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Read the info on the Chrysler site: states batteries only charge with regressive braking. Unless you can’t read.
Wrong...

Three ways this vehicle charges, plugged in, hybrid charge sustaining mode, regenerative braking inside the transaxle.
 

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Wrong...

Three ways this vehicle charges, plugged in, hybrid charge sustaining mode, regenerative braking inside the transaxle.
Yes, there is an app in radio that shows hybrid details, there you see the battery charges in all of the 3 scenarios mentioned, just running down a 1 mile downhill without brakes charges my battery for about 1-2%
 

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Read the info on the Chrysler site: states batteries only charge with regressive braking. Unless you can’t read.
Cool, I can read, post the link please, thanks.
 

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Discussion Starter #27
How are you calculating your mileage? If it's from the van display, I have found it is typically lower than reality. Miles driven divided by fuel added its much more accurate if you're not charging. As far as the recent drop, 18.5 seems low, but you should expect a relatively significant drop in gas mileage when it gets cold. This is especially true if you remote start your car or take a lot of short trips.

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I've been using the car display that shows average MPG. For most of first year it always put me at an average of 28mpg. Made it through a bad winter in Chicago too. I'll start comparing actual miles driven to gallons I'm filling up, but something is definitely off as miles to empty when tank is full used to be well over 400, now it's 380 or so.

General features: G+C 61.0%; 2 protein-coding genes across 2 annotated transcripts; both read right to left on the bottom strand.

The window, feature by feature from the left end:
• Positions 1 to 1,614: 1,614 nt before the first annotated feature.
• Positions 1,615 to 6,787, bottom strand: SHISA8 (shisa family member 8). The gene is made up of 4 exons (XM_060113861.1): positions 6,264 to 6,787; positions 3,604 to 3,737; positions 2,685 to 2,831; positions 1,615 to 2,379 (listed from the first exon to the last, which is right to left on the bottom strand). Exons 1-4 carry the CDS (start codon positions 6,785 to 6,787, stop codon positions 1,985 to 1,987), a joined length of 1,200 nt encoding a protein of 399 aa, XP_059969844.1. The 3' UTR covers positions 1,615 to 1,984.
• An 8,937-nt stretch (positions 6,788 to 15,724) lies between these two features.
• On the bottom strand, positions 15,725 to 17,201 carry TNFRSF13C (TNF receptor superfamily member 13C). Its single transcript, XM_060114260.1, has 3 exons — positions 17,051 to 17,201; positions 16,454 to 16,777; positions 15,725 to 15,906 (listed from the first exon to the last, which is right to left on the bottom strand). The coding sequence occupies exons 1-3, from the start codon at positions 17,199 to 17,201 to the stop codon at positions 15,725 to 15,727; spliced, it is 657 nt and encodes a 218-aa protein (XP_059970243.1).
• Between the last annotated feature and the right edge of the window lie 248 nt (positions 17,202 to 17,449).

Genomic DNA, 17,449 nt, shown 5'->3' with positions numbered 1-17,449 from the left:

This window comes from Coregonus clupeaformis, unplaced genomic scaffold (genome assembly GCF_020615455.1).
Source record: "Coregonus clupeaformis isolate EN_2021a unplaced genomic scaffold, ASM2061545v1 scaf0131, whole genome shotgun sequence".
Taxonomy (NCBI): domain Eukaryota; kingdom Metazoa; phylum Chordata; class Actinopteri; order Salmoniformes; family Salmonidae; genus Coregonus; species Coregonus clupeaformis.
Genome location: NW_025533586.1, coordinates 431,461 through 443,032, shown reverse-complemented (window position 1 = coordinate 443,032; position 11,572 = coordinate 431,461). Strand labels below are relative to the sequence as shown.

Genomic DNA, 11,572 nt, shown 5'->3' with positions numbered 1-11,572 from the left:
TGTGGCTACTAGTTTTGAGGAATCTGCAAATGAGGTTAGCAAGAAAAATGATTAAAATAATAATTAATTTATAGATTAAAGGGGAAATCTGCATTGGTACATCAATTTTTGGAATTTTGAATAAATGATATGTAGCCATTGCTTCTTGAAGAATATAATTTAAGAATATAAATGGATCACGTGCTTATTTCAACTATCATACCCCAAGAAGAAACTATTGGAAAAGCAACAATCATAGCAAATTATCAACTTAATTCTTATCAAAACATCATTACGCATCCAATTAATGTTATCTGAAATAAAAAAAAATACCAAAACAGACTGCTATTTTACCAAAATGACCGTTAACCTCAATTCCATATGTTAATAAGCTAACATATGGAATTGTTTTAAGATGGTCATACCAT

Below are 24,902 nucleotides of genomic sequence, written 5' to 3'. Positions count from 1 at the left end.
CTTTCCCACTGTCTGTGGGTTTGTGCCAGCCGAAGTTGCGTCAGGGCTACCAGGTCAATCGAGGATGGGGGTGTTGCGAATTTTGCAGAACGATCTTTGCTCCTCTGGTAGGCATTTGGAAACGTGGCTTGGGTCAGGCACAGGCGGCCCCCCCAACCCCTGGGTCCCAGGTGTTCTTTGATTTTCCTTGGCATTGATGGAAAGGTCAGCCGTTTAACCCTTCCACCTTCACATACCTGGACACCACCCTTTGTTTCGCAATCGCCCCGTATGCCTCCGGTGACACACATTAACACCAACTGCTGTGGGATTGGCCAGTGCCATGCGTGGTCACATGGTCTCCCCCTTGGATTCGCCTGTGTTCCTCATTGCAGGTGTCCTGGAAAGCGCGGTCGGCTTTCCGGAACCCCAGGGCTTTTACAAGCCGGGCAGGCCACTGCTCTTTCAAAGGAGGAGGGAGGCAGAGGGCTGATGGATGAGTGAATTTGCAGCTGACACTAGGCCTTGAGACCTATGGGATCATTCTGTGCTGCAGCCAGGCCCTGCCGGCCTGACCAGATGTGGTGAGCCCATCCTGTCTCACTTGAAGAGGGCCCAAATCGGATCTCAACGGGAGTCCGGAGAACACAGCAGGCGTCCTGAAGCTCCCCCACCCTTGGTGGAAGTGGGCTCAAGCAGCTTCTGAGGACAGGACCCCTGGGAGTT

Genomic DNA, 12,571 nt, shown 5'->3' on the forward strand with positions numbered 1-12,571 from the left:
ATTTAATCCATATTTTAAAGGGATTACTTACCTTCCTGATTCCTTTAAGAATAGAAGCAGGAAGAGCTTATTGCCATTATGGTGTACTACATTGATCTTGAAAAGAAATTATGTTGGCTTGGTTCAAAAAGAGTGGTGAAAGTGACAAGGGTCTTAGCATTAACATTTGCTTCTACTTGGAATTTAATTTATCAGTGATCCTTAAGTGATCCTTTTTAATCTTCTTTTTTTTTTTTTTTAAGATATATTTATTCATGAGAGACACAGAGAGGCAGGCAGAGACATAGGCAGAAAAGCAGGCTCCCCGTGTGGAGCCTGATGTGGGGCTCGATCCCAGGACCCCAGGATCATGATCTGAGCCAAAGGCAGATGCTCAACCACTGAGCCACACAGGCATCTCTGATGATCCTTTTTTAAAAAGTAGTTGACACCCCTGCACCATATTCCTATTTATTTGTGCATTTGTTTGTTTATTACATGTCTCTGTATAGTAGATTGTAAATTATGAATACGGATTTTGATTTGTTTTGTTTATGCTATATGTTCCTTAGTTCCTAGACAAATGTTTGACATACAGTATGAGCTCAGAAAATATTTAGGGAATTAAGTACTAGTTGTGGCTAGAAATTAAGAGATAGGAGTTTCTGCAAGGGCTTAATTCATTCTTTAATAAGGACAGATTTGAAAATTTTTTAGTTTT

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Discussion Starter #28
I noticed your handle is snom4n. Is it possible you live in a pretty cold climate? Are there times when you’re sitting in the car not moving for periods of time?
Live in Chicago, so yeah we had a cold winter last year but even going through that and into deep summer the averages always held around 27-28mpg. Seeing the 18-19mpg over the fall period was just troubling as a result. It does take me an hour to go 20miles for my commute every day so def some stop and go traffic these past few months. I would have thought that closely approximates more 'city' type driving that would be where these type of vehicles would get better mileage.
 

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Live in Chicago, so yeah we had a cold winter last year but even going through that and into deep summer the averages always held around 27-28mpg. Seeing the 18-19mpg over the fall period was just troubling as a result. It does take me an hour to go 20miles for my commute every day so def some stop and go traffic these past few months. I would have thought that closely approximates more 'city' type driving that would be where these type of vehicles would get better mileage.
I just posed the question because the cabin heating system of the PacHy draws quite a bit of power from the battery and could affect gas mileage. But from what you’re saying possibly there’s some other problem that is causing this.